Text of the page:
MORE: Shiffrin chases higher goals as second Olympics approach

2. Lindsey Vonn’s eight-year wait

Incredibly after all of her injuries, Vonn is arguably the Olympic downhill favorite at the moment with world downhill champ Stuhec’s ACL tear.

This season is all about the Olympics for Vonn, who spent the previous two seasons chasing (when healthy) something else — the Word Cup wins record.

She managed to reach 77, nine shy of retired Swede Ingemar Stenmark‘s total. Vonn is capable of breaking the record this season (she won nine races in 2015-16 and eight in 2014-15), but that would be cake icing at this point. She plans to go after Stenmark in 2018-19.

Vonn can set a bunch of age records this season, including oldest female World Cup downhill race winner and oldest female Olympic Alpine medalist.

But most of all she will be motivated by having to watch the Sochi Games on TV, unable to defend her emotional downhill title from 2010.

MORE: Vonn’s bid to race men delayed

3. Comebacks, comebacks, comebacks

Other than Shiffrin and Vonn, just about every big name is a question mark because of major injuries. We mentioned Gut and Veith, but also Julia Mancuso.

Mancuso, who owns four Olympic medals, last raced March 2015. She missed the last two seasons due to hip problems but is expected to finally return the first week of December.

Mancuso has an acumen for turning it on for the Olympics — she made the podium in 2006, 2010 and 2014 with scant World Cup success those seasons.

Shiffrin’s closest slalom challenger last season — Slovak Veronika Velez Zuzulova — underwent right knee surgery in September that could keep the 33-year-old out until December.

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MORE: Mancuso narrows focus in comeback

Déjà vu for Lindsey Vonn in Olympic test event super-G

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Lindsey Vonn came to the 2018 Olympic venue and just missed victories on two straight days, by .07 on Saturday and then .04 in a super-G on Sunday.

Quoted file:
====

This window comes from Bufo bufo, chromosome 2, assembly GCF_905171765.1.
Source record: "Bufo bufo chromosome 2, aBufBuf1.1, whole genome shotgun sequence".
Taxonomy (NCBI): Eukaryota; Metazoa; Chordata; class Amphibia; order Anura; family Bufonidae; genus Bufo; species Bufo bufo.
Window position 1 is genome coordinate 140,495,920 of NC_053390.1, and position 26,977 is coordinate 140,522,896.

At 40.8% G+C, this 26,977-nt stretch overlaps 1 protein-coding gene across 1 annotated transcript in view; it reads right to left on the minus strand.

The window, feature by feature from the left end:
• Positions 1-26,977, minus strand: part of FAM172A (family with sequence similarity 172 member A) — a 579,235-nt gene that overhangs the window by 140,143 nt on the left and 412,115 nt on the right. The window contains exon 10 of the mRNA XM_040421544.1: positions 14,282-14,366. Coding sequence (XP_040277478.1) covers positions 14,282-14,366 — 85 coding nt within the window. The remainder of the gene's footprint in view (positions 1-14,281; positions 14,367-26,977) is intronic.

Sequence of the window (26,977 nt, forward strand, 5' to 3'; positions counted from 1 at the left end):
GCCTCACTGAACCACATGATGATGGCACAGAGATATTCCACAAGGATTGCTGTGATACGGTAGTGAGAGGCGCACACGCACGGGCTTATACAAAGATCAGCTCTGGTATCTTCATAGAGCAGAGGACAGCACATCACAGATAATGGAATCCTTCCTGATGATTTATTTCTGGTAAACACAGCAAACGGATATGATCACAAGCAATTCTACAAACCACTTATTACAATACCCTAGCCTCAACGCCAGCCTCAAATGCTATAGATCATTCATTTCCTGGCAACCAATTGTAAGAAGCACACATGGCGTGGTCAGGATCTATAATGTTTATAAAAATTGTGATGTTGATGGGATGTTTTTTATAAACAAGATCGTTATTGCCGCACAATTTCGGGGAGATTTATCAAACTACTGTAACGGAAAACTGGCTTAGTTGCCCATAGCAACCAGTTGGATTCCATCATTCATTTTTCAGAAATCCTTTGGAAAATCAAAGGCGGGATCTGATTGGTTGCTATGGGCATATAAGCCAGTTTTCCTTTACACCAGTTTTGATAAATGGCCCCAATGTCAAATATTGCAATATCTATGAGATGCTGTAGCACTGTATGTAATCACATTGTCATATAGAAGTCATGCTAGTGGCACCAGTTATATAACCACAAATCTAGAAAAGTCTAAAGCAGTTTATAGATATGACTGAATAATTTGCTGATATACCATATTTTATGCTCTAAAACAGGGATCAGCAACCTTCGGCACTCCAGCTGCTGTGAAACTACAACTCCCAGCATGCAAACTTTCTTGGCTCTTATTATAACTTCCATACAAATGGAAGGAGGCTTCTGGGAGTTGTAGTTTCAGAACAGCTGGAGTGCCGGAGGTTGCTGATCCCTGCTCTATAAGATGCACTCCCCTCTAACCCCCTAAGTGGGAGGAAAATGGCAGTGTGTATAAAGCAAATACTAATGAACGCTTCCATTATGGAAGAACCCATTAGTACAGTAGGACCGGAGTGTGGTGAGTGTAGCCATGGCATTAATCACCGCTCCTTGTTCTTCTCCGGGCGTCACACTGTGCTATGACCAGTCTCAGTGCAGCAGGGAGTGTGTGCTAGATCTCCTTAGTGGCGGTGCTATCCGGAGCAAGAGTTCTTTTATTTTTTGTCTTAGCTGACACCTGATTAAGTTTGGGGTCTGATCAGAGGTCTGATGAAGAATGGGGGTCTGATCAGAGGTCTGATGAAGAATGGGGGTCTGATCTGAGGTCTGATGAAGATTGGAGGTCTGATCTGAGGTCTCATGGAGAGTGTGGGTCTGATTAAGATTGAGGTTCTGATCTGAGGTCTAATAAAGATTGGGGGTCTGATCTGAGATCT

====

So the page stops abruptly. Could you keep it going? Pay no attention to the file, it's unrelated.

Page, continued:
Italian Sofia Goggia bumped Vonn to second both days, picking up the first two World Cup wins of her career in Jeongseon, South Korea.

Vonn’s performances this week certainly bode well for what should be her fourth and final Olympics next year. She came to South Korea on Tuesday still recovering from a race crash the previous Saturday, plus food poisoning last week.

Vonn overcame it to post the fastest downhill training runs Thursday and Friday before her back-to-back podium finishes in the official races.

She also made a hefty improvement in super-G. Before Sunday, Vonn’s best super-G finish was ninth in four races since returning from crash-caused knee and arm fractures in January.

“I’m really happy with my performance [Sunday], you know I struggled this season in super-G, so this is my best result by a lot,” Vonn said on NBCSN. “But still definitely frustrated by getting second place. … But, you know, I’ve learned to be patient in ski racing. I’ve lost many races by a few hundredths. I hope that the time will come back around next year for the Olympics.”

Full Results | Race Replay

After two training runs, Vonn said her confidence level on the South Korean track was similar to how she feels at her favorite venue of Lake Louise, Alberta.

Vonn has won 18 times in 41 World Cup starts at Lake Louise, a record number for any racer (male or female) at one place in history.

“The main point of this weekend is that I’m really confident on this hill,” said Vonn, who was also second in the Olympic test event downhill for the 2010 Winter Games in Whistler, B.C. “It suits my skiing really well. I know what I can do to be faster.”

Vonn remains on 77 career World Cup wins, nine shy of the record held by retired Swede Ingemar Stenmark. If Vonn stays healthy (no sure thing) and wins at her usual rate, she could break the record next season. Vonn owns one victory in 12 races across all disciplines since returning to racing in January from her latest injuries.

World Cup overall leader Mikaela Shiffrin skipped the South Korean speed races to prepare for next week’s giant slalom and slalom in Squaw Valley, Calif.

Shiffrin leads by 178 points over Slovenian Ilka Stuhec with six races left this season. Only a complete collapse would prevent Shiffrin from becoming the third U.S. woman to take the World Cup overall title (Tamara McKinney, Vonn).

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MORE: Vonn among Olympic medalists in documentary about gender in sports